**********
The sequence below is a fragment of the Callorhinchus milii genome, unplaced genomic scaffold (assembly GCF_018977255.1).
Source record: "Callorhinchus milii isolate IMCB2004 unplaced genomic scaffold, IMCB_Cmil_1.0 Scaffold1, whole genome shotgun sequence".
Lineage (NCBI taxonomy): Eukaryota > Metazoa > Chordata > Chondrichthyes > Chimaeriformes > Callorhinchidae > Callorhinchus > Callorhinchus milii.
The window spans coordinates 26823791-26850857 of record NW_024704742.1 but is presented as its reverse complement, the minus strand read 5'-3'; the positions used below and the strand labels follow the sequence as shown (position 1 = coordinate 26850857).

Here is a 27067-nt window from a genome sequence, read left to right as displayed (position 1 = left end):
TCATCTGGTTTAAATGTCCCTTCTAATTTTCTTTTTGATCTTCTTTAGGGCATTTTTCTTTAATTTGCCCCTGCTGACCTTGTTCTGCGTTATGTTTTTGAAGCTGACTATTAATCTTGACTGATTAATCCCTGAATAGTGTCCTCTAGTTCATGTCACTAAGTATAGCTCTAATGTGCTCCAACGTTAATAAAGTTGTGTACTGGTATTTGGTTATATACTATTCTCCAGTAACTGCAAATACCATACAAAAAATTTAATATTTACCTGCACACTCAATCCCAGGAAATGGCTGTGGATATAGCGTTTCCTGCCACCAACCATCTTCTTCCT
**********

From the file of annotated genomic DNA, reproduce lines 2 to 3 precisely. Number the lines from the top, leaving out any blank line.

Source record: "Callorhinchus milii isolate IMCB2004 unplaced genomic scaffold, IMCB_Cmil_1.0 Scaffold1, whole genome shotgun sequence".
Lineage (NCBI taxonomy): Eukaryota > Metazoa > Chordata > Chondrichthyes > Chimaeriformes > Callorhinchidae > Callorhinchus > Callorhinchus milii.